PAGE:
Friday, November 14, 2008

A Word from John & Charles for Those Who Stumble

It seems quite easy to counsel the Christian who finds his/herself seeking forgiveness for falling prey to temptation. As a pastor, I know how to point them to Scripture, to pray with them, to encourage them, and to offer them words of assurance about the forgiveness of their sins.


I find it rather difficult, however, to apply the same to myself. After all, I'm different. I've been a Christian all of my life. I'm a pastor. I should know better. Therefore, what I would say to others, somehow, doesn't seem to apply to me. At least those seem to be the feelings that I sometimes face.


It seems to me that all of us are much harder on ourselves than on others, when it comes to repentance and forgiveness. Perhaps this is why the historic Church includes the prayers of confession and the words (not granting, but) announcing pardon within its liturgy.


For those who, like myself, find it difficult to accept that God so readily forgives, not others, but ourselves, I offer (in addition to the Scriptures, of course!) this admonition from John Wesley:



If you have stumbled, O seeker of God, do not just lie there fretting and bemoaning your weakness! Patiently pray: "Lord, I acknowledge that every moment I would be stumbling if you were not uphoding me." And then get up! Leap! Walk! Go on your way! Run with resolution the race in which you are entered.


And having heard these words, I invite you to sing along with the Wesley brothers their hymn, Depth of Mercy!:


Depth of mercy! can there be
Mercy still reserved for me?
Can my God His wrath forbear -
Me, the chief of sinners, spare?


I have long withstood His grace,
Long provoked Him to His face,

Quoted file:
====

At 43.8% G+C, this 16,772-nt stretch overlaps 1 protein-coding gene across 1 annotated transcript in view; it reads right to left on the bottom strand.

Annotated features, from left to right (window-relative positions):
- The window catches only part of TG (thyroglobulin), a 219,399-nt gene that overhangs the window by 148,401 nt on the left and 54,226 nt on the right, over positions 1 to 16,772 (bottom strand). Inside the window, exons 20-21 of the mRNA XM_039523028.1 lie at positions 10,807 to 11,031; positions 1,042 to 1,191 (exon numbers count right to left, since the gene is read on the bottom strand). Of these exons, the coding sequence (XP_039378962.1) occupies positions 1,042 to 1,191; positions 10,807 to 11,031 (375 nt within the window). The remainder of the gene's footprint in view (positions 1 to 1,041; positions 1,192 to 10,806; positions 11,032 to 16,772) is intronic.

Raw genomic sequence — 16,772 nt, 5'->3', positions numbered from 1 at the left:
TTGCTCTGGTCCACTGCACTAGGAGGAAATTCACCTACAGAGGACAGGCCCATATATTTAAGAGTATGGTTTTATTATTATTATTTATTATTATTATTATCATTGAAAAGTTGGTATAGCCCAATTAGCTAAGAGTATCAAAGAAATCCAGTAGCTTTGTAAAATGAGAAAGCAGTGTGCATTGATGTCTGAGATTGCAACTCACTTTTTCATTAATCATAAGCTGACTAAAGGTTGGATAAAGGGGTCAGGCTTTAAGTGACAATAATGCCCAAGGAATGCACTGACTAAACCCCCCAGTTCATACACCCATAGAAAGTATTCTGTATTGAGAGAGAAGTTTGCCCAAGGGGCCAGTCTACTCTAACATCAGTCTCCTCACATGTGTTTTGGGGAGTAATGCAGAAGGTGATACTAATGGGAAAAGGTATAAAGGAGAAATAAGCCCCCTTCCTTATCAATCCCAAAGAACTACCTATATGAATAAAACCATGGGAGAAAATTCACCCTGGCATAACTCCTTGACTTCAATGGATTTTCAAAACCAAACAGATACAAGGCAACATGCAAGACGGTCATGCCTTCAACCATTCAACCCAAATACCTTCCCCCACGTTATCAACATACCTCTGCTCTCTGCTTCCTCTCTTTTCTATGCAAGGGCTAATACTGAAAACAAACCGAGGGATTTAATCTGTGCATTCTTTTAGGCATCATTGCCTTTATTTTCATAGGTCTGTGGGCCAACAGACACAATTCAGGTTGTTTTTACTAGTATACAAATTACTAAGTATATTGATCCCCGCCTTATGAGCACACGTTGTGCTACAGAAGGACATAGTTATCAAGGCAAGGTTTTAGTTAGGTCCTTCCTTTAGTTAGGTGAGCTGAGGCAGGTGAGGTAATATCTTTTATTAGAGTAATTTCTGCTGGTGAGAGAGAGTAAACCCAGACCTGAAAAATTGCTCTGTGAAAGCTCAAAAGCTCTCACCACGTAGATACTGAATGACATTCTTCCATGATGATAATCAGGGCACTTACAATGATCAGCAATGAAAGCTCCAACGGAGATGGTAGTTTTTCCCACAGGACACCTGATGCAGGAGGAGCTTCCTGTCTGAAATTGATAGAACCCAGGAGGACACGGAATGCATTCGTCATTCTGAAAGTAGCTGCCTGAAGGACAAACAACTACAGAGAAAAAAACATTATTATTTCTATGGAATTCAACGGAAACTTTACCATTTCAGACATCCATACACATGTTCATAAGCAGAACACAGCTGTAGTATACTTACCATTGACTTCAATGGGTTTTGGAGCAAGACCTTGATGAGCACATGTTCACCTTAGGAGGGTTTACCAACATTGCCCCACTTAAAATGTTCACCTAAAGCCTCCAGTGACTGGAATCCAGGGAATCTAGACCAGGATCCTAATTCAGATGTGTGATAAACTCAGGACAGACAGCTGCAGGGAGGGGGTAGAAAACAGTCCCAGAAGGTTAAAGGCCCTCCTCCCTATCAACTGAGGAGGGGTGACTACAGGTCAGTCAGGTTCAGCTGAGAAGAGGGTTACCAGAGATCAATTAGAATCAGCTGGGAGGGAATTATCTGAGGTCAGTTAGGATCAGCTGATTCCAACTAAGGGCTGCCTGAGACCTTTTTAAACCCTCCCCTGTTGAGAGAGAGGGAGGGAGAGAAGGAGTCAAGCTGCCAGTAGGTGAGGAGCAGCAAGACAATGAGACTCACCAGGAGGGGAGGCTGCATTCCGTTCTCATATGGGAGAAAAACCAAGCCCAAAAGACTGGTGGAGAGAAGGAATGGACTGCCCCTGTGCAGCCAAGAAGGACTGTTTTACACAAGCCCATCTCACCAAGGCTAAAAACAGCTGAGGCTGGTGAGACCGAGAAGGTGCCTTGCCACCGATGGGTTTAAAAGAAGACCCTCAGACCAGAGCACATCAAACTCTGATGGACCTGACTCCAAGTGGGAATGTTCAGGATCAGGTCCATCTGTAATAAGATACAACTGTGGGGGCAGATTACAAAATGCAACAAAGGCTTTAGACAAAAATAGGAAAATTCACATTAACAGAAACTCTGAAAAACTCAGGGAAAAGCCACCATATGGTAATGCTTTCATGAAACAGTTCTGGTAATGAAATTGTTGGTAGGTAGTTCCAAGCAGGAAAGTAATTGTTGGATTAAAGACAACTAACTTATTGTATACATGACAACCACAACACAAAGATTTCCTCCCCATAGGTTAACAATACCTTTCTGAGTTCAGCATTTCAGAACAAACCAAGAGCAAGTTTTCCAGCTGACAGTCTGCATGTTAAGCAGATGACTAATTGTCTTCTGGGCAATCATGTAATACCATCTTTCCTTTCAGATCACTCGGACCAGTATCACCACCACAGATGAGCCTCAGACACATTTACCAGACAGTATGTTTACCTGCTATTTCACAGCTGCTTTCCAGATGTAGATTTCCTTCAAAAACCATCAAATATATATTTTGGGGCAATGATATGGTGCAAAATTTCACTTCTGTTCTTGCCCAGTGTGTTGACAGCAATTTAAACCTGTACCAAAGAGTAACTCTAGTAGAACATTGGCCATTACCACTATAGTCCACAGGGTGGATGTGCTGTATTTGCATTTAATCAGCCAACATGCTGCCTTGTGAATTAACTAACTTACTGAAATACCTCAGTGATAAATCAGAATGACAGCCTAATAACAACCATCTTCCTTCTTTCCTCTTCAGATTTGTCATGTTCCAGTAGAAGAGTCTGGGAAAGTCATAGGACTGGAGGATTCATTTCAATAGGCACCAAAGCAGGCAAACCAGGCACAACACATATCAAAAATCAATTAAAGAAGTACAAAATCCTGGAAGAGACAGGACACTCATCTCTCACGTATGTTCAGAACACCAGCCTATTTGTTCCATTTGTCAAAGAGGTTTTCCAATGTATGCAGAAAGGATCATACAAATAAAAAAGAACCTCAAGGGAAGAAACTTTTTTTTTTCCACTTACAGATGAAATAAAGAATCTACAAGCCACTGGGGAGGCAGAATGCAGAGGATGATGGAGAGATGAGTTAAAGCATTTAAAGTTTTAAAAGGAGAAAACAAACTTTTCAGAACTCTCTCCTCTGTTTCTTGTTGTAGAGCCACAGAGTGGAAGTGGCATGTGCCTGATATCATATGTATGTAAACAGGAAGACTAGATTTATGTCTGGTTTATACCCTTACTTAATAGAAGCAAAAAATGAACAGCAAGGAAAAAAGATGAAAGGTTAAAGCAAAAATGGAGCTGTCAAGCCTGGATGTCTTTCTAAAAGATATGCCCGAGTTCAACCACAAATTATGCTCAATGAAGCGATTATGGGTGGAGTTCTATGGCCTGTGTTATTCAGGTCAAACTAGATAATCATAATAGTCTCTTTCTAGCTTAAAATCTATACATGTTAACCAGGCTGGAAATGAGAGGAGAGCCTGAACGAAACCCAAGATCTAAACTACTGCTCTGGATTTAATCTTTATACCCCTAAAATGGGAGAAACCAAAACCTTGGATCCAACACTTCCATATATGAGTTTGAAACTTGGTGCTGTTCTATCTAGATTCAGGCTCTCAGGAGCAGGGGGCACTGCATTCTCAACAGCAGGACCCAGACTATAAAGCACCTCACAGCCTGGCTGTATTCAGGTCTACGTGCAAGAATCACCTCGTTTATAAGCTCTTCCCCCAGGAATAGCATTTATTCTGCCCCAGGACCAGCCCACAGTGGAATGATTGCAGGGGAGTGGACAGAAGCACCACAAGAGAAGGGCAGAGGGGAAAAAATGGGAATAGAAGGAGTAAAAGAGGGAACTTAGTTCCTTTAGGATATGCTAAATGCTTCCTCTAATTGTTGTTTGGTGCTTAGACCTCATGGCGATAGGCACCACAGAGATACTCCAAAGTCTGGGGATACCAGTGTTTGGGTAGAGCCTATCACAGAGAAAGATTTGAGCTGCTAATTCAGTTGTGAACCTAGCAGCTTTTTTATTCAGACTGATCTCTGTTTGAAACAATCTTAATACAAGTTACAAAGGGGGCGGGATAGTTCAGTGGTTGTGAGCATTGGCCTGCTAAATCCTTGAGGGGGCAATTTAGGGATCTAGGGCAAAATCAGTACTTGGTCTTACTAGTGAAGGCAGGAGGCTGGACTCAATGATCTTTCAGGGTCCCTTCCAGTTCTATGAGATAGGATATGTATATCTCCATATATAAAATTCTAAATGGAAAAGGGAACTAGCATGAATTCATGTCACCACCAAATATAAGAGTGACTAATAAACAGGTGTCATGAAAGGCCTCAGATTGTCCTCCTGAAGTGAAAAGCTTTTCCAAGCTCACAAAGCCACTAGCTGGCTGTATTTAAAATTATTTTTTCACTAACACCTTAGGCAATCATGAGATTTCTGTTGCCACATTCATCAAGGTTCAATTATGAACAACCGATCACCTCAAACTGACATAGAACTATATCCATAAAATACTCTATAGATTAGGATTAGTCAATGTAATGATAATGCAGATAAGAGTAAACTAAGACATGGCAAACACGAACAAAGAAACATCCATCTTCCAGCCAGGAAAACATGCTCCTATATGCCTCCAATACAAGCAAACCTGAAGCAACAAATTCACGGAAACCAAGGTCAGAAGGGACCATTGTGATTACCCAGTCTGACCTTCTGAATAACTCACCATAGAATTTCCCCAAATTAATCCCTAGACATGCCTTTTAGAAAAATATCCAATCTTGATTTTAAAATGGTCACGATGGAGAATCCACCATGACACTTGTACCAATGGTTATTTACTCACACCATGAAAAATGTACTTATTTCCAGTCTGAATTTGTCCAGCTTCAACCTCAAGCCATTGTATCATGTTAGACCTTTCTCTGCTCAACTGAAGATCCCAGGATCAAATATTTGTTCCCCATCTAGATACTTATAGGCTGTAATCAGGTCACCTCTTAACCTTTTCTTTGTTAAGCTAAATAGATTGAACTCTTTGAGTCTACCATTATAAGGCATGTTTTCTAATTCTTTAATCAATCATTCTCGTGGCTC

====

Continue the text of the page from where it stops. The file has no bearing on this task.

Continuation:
Would not hearken to His calls,
Grieved Him by a thousand falls.


Now inlcine me to repent;
Let me now my sins lament;
Now my foul revolt deplore,
Weep, believe, and sin no more.


There for me the Saviour stands,
Holding forth His wounded hands;
God is love! I know, I feel,
Jesus weeps and loves me still.


And sing, also, the last verse of their hymn, Jesus, the Sinner's Friend:


What shall I say Thy grace to move?
Lord, I am sin, but Thou art love:
I give up every plea beside -
Lord, I am lost, but Thou hast died.

6 comments:

Craig L. Adams said...

Hey Todd,

What's the source of the John Wesley quote?

Todd Stepp said...

Craig,

I regret to say that I do not have readily available the original source for the quote.

The immediate source, upon which I was relying is a little journal entitled, "A Personal Journey of Faith-Sharing: People Called Methodists: Into the New Millennium." It has a 1999 copyright by the World Methodist Council, and it was published by Providence House P., Franklin, TN.

I have three copies of these little journals. The first was handed out during the Millennium Event for the Methodists in North America. The other two I received from the Order of the FLAME, World Methodist Evangelism, World Methodist Council.

They are designed to be little journals, but they included a number of Wesley quotes.

Sorry I couldn't be of more help. When/if I find the original, I will post it.

Todd+

Daniel Coutz said...

Thanks for this. I need to be reminded of these things quite often.

Pastor Steven said...

Thanks Todd,

We need to hear that as Pastors.

Peace in Christ,

Steven

James Gibson said...

Todd,

You've been tagged with the book meme.

Jai+

Bonnie Coutz said...

Todd, Thanks for this blog. I found it through my son's links. It is very easy for me to love & forgive others, but much harder for me to give myself forgiveness & grace. I am thankful that God offers these without reserve. Thank you for posting this Hymn also.